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Pima County librarian works to support unhoused Tucson children

Arizona Daily Star Featuring Layla Duncan

I think I became a librarian because I love learning, but I don’t love teaching. I mean, I was a kind of teacher, which was great, but it wasn’t a traditional classroom teaching.

I worked as an adult basic education teacher at the local Fred G. Acosta Employment Forces Center for nearly ten years. In that role, I helped the youngster improve her reading skills so that she could pass her GED test or apply for admission to Pima Community College. These students were ambitious. Life prevented me from pursuing a traditional educational path, and I wanted to get a better job, explore colleges and majors, and generally put life on hold.

I quit that job to spend time with my kids and loved (almost) everything about it, but eventually decided I wanted to start a slightly different career path. Long story short, I ended up going to the University of Arizona for my Master’s degree in Information and Library Science. And almost 17 years later, I still love what I do.

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To be honest, young people have always been my favourite, but now I’m the student assistance librarian at the Pima County Library, serving classrooms in grades 1 through 12 and beyond. is great.

What gives me the most joy these days is working with the children of families who have been evicted and are temporarily living in hotels. Twice a week, whenever possible, I bring my children books, snacks from the always generous community food bank, games and crafts to keep them active, learning, and frankly Say, I try to give parents and caregivers a break.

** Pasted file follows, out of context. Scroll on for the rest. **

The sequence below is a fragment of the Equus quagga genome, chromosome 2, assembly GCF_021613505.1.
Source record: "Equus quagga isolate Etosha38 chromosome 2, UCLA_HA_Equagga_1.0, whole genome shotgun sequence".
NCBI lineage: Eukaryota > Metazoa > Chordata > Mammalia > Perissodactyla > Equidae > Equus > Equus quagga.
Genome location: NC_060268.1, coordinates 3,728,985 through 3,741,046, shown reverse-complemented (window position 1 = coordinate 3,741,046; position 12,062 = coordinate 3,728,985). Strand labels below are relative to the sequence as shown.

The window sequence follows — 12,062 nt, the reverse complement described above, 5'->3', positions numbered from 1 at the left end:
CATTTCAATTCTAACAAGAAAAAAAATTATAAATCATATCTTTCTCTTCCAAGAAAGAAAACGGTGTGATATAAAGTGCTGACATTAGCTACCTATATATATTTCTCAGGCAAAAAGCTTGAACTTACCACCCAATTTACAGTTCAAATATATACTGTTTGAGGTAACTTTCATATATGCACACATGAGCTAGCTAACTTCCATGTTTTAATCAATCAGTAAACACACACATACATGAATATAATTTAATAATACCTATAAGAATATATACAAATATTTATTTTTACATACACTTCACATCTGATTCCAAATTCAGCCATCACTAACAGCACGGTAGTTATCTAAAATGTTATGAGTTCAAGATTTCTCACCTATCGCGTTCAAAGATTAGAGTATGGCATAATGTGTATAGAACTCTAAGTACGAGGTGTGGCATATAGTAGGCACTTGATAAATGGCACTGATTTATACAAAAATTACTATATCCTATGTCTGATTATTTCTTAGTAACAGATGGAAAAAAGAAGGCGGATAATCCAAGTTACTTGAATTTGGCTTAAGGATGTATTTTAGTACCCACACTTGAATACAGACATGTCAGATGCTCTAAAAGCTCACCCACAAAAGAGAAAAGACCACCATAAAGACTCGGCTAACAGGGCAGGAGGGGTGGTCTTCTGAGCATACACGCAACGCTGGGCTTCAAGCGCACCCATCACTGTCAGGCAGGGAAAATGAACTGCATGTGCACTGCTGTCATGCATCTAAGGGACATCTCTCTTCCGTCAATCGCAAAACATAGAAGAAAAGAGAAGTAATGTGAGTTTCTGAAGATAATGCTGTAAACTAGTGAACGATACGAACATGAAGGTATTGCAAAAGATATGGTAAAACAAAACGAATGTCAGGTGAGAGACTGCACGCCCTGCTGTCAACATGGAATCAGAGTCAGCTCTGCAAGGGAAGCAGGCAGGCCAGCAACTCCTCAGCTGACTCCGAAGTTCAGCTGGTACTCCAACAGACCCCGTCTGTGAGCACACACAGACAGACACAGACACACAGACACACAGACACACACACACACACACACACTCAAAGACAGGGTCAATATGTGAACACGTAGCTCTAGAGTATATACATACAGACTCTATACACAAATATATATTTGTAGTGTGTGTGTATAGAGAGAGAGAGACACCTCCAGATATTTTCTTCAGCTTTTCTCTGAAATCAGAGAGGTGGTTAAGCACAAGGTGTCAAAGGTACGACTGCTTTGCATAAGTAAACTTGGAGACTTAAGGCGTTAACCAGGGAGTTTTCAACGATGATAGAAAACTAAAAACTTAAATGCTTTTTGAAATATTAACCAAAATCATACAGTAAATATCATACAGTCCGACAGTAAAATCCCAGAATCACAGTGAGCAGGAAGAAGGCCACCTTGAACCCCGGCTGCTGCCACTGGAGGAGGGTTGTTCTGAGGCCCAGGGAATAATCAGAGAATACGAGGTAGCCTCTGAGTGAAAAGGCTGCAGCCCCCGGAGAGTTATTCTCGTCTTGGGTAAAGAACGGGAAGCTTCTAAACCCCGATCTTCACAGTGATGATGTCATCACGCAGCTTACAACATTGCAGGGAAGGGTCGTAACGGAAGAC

We had fake snowball fights, played endless Connect Four games, squashed polymer sand with our fingers, and built indoor obstacle courses with pool noodles. Learning happens naturally. What’s the difference between crayons and pastel sticks, how many button shards can you pick up with this super-strong magnet, and what do you use to keep your pool noodles arched?

Despite the stress and strain these families experience, the children are always interested in learning new things, show me what they can do, and know when I will be back. I want to These families also want to put their lives on hold, and while they wait and work for it, I really enjoy providing them with a little fun and after-school learning.

I know that when they finally reunite in their own homes, the library is here for them, always free, and full of people willing to help them learn what interests them most. I hope you will.

Homing Project is working to build a tiny home village in Tucson. The pop-up house is one of 15 planned for the first village and can be seen at the Tucson Mall starting January 13th.Video: Pascal Albright/Arizona Daily Star

Pascal Albright

Layla Duncan is the Student Support Librarian for the Office of Regional Liaisons at the Pima County Public Library. She has been with the Pima County Public Library since July 2007, working as part of the Youth and Tween Restoration Practice and Young Adult Services team.

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